Crossing dusty Sirsir La was fun and got me well acquainted with the abilities of the Jimny. However, reaching the other side and catching a glimpse of Singe La's snowy tips as the sun set reminded me of the Himalayas' unforgiving nature. Another 16K pass, a fair amount of snow, and the sun fading away – it was clear things were about to get tougher. The surface remained rough, and the temperature displayed on the instrument cluster mocked us with a chilly -12 degrees Celsius. With the wind chill, it felt even colder. As we neared the mountain's peak, we stumbled upon unexpected tarmac stretches. But with the wind picking up and daylight fading, we had to navigate trails along the mountain edges with the frozen Zanskar river as our companion, all under the cover of night, just to make it to Padum in time for our special delivery.
Zanskar valley, usually lush during the summer thanks to the Zanskar river, undergoes a stark winter transformation. A decade ago, during my last visit, it was a lively landscape filled with colours from agriculture in the pleasant summer months. Now, in winter, it's a different story. The rivers barely flow, the air is bone-dry, and I imagine the locals go into a sort of hibernation. Rolling into Padum under the cover of darkness, the streets are empty. We quickly check into the only homestay open this time of year – and it's only open because of us. The walk from the car to the room feels like a marathon, and once inside, we find taps refusing to give us any running water.
Remember, water freezes at 0 degrees Celsius. In Padum, mid-December, you're celebrating if you see a temperature above -10. There's no flowing water, no moisture in the air, and if the solar panels don't soak up enough sunlight to convert to warm water or electricity, life can get quite chilly. I’m eager to leave this frozen town, but not before a quick pit stop.
Ho ho ho
I must confess, this is a first for me – a costume change for evo India. But in this bone-chilling cold, the new red suit is the only thing keeping my spirits up. So, I throw it on, top it off with a glittery golden red cap, and make sure the sparkling white beard is perfectly in place. With a theatrical flourish, I depress the start/stop button on the dashboard. The Jimny takes a moment, then fires up at the first crank – one of the perks of driving a car with a petrol engine. You see, diesel cars wouldn't have the same grace in these temperatures. They'd probably throw a fit, belch out unburnt diesel from the exhaust, and demand a good chunk of your time before allowing you to escape the frustrating idle. The Jimny, on the other hand, feels right at home, even in these harsh conditions.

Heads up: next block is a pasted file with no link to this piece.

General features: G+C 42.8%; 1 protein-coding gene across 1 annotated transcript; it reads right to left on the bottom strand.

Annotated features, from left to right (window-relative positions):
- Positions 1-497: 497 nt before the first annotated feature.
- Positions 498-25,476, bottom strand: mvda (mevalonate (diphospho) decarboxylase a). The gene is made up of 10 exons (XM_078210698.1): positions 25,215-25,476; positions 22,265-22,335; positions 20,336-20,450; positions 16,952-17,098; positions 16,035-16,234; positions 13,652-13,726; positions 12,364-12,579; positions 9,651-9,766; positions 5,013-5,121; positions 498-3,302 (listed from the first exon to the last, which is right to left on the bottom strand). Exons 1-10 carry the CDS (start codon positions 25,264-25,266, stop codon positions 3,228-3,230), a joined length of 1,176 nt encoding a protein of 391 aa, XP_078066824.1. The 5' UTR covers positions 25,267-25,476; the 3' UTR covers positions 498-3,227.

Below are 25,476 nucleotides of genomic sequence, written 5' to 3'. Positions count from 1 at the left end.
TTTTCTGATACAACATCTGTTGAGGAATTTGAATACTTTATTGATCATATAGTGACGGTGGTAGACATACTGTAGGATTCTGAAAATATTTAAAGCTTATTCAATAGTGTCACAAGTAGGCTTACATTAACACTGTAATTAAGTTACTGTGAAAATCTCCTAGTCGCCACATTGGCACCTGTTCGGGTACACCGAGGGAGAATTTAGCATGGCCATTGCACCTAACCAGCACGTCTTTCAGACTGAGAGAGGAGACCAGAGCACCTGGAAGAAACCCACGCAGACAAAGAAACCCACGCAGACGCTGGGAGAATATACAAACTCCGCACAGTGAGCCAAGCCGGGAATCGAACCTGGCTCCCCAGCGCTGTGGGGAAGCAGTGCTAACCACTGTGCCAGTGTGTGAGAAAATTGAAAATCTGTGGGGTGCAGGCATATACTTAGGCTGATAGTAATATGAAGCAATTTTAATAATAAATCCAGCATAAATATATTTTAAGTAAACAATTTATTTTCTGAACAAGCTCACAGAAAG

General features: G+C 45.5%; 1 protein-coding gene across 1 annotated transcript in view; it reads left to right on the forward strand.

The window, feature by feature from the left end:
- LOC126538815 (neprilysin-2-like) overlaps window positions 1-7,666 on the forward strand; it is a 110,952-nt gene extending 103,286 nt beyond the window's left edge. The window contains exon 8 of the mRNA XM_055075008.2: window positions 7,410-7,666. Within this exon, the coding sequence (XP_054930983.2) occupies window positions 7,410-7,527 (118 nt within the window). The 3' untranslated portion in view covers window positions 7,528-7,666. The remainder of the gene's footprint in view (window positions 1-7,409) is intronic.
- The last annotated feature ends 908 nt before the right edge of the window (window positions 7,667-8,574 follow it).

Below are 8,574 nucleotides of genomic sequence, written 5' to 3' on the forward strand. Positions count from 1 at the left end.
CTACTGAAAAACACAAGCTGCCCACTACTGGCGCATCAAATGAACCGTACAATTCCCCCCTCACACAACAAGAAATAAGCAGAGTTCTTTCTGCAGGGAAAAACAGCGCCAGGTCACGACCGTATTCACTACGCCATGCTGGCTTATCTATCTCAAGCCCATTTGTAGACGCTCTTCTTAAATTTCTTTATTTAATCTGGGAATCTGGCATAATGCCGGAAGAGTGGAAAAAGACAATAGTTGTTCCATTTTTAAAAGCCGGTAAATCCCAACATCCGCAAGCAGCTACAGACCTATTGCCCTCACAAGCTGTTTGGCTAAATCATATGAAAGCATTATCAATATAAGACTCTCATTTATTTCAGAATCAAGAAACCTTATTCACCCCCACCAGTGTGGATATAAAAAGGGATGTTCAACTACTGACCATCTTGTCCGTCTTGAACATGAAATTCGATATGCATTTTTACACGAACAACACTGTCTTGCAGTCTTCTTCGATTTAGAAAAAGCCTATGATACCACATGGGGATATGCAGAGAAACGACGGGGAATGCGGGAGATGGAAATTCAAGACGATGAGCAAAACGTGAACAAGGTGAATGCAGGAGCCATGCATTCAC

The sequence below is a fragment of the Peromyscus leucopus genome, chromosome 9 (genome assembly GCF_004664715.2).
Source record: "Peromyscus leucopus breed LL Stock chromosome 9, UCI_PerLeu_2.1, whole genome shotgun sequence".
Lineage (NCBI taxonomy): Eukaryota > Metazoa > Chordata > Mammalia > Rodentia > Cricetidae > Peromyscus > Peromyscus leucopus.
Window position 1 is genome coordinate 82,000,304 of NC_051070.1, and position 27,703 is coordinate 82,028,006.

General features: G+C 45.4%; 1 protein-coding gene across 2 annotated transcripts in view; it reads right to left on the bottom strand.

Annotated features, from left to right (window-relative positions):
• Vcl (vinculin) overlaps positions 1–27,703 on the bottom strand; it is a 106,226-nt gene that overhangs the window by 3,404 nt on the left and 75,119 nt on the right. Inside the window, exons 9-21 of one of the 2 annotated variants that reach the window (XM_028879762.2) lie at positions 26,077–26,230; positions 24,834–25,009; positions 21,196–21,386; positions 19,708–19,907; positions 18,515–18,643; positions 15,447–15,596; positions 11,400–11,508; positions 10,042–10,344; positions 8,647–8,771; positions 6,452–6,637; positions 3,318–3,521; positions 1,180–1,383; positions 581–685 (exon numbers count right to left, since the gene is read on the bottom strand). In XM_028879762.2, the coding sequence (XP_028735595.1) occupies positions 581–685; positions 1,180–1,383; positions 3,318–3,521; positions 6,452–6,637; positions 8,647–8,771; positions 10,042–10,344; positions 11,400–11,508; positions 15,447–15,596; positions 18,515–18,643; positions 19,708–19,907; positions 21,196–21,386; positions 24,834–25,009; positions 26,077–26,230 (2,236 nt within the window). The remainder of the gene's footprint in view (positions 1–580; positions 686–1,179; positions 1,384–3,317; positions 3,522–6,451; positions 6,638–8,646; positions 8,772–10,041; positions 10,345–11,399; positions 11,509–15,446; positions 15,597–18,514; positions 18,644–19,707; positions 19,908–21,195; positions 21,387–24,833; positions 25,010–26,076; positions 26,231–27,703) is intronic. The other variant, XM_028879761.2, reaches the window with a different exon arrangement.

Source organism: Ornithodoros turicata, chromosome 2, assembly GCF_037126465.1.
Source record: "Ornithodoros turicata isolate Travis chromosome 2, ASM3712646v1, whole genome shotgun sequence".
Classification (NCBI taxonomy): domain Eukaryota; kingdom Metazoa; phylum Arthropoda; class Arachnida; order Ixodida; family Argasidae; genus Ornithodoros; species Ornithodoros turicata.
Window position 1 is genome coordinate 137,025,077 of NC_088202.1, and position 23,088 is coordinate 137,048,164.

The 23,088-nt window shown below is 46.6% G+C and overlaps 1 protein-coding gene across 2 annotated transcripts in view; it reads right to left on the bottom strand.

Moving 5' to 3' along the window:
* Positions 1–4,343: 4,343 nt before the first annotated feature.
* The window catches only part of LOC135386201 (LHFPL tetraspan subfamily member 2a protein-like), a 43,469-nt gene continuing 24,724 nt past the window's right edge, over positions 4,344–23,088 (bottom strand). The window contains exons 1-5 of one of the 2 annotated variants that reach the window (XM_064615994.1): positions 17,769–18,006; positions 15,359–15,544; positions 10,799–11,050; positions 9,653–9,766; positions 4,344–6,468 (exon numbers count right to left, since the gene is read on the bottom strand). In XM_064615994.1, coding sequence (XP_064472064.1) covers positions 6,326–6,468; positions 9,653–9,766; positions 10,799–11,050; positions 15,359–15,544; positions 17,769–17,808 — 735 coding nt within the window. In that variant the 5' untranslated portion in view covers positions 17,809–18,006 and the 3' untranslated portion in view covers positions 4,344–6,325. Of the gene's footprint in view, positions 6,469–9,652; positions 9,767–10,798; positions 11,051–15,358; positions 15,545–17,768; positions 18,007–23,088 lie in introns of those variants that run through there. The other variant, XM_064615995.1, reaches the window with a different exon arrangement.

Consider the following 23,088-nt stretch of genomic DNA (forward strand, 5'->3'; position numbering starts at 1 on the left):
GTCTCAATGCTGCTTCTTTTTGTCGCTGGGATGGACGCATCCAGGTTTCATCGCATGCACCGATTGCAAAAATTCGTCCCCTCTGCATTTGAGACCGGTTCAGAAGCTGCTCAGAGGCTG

I roll out of the homestay gates only to find Padum as deserted during the day as it was the night before. The only signs of life are the mountain dogs basking in the spots kissed by the rays of the winter sun.
We veer off the tarmac onto a trail leading to a small settlement. The Jimny effortlessly tackles an icy slope, and we're met with happy faces adorned in festive maroon outfits. It turns out it's Losar, the Ladakhi New Year, just before Christmas, and joy is in the crisp Himalayan air. The kids, wide-eyed at the sight of Santa, beam even brighter as we hand out a bag of gifts. Life is undoubtedly tough for the adults in the Himalayas, and one can only imagine the challenges for the little ones. With schools closed during these months, we figured we'd bring them gifts like sketchbooks and puzzles to keep them engaged in art as they eagerly await the snow to melt and the roads to open up for the more active part of the year.
The cheerful kids decide to treat us to a local dance, and the elders are genuinely surprised we made it to Zanskar, let alone driving all the way to their deserted town. But we weren't. We had the trusty Jimny, our faithful companion across two mountain passes, and we were on a mission to bring smiles to the faces of these remote town's true sub-zero heroes – these resilient children.